Three Leonard Cohen Animations

Leonard Cohen, High Priest Of Pathos…

     Lord Byron of Rock and Roll…

          Gentleman Zen

                Master Of Misery…Morbidity… Erotic Despair…

                    Prince of Pessimism…Pain…

                         Troubadour For Troubled Souls…

The gravel-voiced singer-songwriter accumulated hundreds of nicknames over a career spanning more than half a century. He wasn’t thrilled by some of them, remarking to the BBC, “You get tired, over the years, hearing that you’re the champion of gloom.”

Taken all together, however, they make for a decent composite portrait of a prolific artist whose sensuality, mordant wit, and obsession with love, loss, and redemption never wavered.




He took some hiatuses, including a 5-year stint as a monk in California’s Mount Baldy monastery, but never retired.

His final studio album, You Want It Darker, was released mere weeks before his death.

Journalist Rob Sheffield articulated the Cohen mystique in a Rolling Stone eulogy:

This man was both the crack in everything and the light that gets in. Nobody wrote such magnificently bleak ballads for brooding alone in the dark, staring at a window or wall – “Joan of Arc,” “Chelsea Hotel,” “Tower of Song,” “Famous Blue Raincoat,” “Closing Time.” He was music’s top Jewish Canadian ladies’ man before Drake was born, running for the money and the flesh. Like Bowie and Prince, he tapped into his own realm of spiritual and sexual gnosis, and like them, he went out at the peak of his musical powers. No songwriter ever adapted to old age with more cunning or gusto. 

Cohen also excelled at interviews, leaving behind a wealth of generous, freewheeling recordings, at least three of which have become fodder for animators.

The animation at the top of the page is drawn from Cohen’s 1966 interview with the Canadian Broadcasting Corporation’s Adrienne Clarkson, shortly after the release of his experimental novel, Beautiful Losers. (His debut album was still a year and a half away.)

Earlier in the interview, Cohen mentions the “happy revolution” he encountered in Toronto after an extended period on the Greek island of Hydra:

I was walking on Yorkville Street and it was jammed with beautiful, beautiful people last night. I thought maybe it could spread to the [other] streets and maybe even … where’s the money district? Bay Street?… I thought maybe they could take that over soon, too.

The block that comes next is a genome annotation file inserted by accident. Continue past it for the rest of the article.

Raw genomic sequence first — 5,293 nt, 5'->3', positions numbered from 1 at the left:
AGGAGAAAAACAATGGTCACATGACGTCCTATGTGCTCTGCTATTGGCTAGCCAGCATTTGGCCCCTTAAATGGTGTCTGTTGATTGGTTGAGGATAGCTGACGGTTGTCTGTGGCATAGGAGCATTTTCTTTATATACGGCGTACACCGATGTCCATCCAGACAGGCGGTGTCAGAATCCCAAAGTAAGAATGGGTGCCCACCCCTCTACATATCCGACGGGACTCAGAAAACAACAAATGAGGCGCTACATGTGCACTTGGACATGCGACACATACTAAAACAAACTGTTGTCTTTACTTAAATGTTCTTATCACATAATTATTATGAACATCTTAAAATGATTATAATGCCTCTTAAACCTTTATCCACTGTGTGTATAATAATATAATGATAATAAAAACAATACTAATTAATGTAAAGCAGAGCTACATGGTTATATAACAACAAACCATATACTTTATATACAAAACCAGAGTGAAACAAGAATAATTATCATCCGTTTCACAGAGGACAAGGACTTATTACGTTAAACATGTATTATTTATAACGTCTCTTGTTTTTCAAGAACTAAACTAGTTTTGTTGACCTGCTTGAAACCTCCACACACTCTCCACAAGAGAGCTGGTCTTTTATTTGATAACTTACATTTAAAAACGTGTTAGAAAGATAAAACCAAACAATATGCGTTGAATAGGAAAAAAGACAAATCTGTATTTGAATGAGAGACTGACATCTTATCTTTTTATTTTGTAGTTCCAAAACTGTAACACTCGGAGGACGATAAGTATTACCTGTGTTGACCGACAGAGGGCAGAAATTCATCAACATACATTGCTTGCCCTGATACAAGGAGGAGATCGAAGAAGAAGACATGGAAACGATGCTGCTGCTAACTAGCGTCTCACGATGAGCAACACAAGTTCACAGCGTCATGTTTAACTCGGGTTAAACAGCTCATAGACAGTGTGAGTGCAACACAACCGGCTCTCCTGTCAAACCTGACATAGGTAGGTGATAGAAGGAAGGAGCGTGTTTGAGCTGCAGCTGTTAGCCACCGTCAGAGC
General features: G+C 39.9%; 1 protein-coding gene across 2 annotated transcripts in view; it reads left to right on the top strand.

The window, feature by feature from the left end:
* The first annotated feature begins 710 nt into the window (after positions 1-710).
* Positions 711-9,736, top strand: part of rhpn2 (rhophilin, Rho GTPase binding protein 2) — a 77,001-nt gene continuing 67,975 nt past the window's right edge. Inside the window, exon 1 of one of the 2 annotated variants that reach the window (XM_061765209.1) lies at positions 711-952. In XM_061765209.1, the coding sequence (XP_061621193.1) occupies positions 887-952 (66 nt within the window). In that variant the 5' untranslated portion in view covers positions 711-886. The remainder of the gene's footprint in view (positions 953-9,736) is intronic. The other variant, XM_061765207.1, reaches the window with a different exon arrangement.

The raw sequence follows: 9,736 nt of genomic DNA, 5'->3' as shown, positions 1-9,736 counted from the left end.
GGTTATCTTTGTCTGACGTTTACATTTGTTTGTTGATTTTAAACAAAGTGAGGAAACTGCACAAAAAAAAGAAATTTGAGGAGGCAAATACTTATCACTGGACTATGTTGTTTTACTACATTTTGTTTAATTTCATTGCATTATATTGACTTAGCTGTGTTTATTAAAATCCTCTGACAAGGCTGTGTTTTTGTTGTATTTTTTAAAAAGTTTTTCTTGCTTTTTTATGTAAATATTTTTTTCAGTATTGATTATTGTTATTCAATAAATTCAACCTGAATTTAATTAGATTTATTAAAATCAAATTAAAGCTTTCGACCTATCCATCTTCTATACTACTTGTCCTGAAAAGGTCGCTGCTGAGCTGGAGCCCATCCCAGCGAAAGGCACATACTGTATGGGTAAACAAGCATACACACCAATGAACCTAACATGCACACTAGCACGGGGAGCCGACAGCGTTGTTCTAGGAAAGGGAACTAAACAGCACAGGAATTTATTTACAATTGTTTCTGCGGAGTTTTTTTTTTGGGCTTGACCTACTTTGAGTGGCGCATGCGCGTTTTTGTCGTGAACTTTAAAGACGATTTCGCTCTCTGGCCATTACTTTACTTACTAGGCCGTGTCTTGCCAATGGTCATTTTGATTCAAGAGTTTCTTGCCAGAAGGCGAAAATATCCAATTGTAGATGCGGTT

How to tap into the source of all this happiness?

The future Zen monk Cohen was pretty convinced it could be located by sitting quietly, though he doesn’t condemn those using drugs or alcohol as an assist, explaining that his fellow Canadian, abstract expressionist Harold Town, “gets beautiful under alcohol. I get stupid and generally throw up.”

8 years later, WBAI’s Kathleen Kendel came armed with a poem for Cohen to read on air, and also plumbed him as to the origins of “Sisters of Mercy,” one of his best known songs, and the only one that didn’t require him to “sweat over every word.” (Possibly the consolation prize for his dashed hopes of erotic adventure with the song’s protagonists.)

(The animation here is by Patrick Smith for PBS’ Blank on Blank series.)

Animator Joe Donaldson riffs on an excerpt from Cohen’s final major interview, with The New Yorker’s editor-in-chief, David Remnick, above.

Remnick recalled that his subject, who died a few days later, was “in an ebullient mood for a man… who knew exactly where he was going, and he was headed there in a hurry. And at the same time, he was incredibly gracious.”

The 82-year-old Cohen spoke enthusiastically if somewhat pessimistically about having a lot of new material to get through, “to put (his) house in order,” but also admitted, “sometimes I just need to lie down.”

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Ayun Halliday is an author, illustrator, theater maker and Chief Primatologist of the East Village Inky zine. Follow her @AyunHalliday.